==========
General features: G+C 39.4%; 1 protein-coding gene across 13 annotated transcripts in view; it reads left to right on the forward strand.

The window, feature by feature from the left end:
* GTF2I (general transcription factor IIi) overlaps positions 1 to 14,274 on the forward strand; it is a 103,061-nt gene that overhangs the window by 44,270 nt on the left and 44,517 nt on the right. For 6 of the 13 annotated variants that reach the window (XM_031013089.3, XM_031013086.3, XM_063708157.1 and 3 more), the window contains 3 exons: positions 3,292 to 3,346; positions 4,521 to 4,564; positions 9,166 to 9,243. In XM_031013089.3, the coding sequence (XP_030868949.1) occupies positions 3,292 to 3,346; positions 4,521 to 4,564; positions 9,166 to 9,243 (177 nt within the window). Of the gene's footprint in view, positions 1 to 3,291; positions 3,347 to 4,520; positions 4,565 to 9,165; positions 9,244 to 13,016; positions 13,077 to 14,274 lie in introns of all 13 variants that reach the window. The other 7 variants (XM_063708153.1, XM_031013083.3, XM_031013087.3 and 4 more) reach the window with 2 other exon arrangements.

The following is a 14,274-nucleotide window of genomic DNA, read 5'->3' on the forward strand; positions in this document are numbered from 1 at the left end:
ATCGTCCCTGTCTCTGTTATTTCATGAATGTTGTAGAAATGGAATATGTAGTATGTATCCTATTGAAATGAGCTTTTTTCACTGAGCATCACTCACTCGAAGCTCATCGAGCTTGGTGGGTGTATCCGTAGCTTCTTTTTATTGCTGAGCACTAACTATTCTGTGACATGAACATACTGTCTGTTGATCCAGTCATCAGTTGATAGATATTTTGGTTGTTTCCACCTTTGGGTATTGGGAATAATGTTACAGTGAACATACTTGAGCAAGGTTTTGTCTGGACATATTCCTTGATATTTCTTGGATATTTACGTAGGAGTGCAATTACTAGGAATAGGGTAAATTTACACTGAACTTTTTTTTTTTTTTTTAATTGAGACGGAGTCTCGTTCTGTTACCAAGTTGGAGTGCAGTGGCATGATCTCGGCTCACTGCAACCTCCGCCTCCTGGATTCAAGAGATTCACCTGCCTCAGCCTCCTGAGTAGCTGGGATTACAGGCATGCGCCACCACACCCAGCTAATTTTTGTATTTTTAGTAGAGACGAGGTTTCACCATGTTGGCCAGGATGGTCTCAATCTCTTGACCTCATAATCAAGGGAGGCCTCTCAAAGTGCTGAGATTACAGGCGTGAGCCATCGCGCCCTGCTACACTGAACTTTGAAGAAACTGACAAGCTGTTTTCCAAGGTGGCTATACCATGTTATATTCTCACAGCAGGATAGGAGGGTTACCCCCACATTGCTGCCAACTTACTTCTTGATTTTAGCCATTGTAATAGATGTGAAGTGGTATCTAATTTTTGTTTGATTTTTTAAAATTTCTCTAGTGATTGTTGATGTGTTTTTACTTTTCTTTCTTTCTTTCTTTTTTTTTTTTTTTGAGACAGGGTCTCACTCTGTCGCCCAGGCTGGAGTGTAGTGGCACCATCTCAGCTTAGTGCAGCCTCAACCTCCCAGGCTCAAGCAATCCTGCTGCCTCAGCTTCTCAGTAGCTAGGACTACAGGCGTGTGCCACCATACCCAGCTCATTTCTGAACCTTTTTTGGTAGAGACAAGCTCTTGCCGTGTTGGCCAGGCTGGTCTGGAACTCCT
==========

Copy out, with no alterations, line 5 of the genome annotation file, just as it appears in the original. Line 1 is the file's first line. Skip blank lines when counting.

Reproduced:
ATCGTCCCTGTCTCTGTTATTTCATGAATGTTGTAGAAATGGAATATGTAGTATGTATCCTATTGAAATGAGCTTTTTTCACTGAGCATCACTCACTCGAAGCTCATCGAGCTTGGTGGGTGTATCCGTAGCTTCTTTTTATTGCTGAGCACTAACTATTCTGTGACATGAACATACTGTCTGTTGATCCAGTCATCAGTTGATAGATATTTTGGTTGTTTCCACCTTTGGGTATTGGGAATAATGTTACAGTGAACATACTTGAGCAAGGTTTTGTCTGGACATATTCCTTGATATTTCTTGGATATTTACGTAGGAGTGCAATTACTAGGAATAGGGTAAATTTACACTGAACTTTTTTTTTTTTTTTTAATTGAGACGGAGTCTCGTTCTGTTACCAAGTTGGAGTGCAGTGGCATGATCTCGGCTCACTGCAACCTCCGCCTCCTGGATTCAAGAGATTCACCTGCCTCAGCCTCCTGAGTAGCTGGGATTACAGGCATGCGCCACCACACCCAGCTAATTTTTGTATTTTTAGTAGAGACGAGGTTTCACCATGTTGGCCAGGATGGTCTCAATCTCTTGACCTCATAATCAAGGGAGGCCTCTCAAAGTGCTGAGATTACAGGCGTGAGCCATCGCGCCCTGCTACACTGAACTTTGAAGAAACTGACAAGCTGTTTTCCAAGGTGGCTATACCATGTTATATTCTCACAGCAGGATAGGAGGGTTACCCCCACATTGCTGCCAACTTACTTCTTGATTTTAGCCATTGTAATAGATGTGAAGTGGTATCTAATTTTTGTTTGATTTTTTAAAATTTCTCTAGTGATTGTTGATGTGTTTTTACTTTTCTTTCTTTCTTTCTTTTTTTTTTTTTTTGAGACAGGGTCTCACTCTGTCGCCCAGGCTGGAGTGTAGTGGCACCATCTCAGCTTAGTGCAGCCTCAACCTCCCAGGCTCAAGCAATCCTGCTGCCTCAGCTTCTCAGTAGCTAGGACTACAGGCGTGTGCCACCATACCCAGCTCATTTCTGAACCTTTTTTGGTAGAGACAAGCTCTTGCCGTGTTGGCCAGGCTGGTCTGGAACTCCT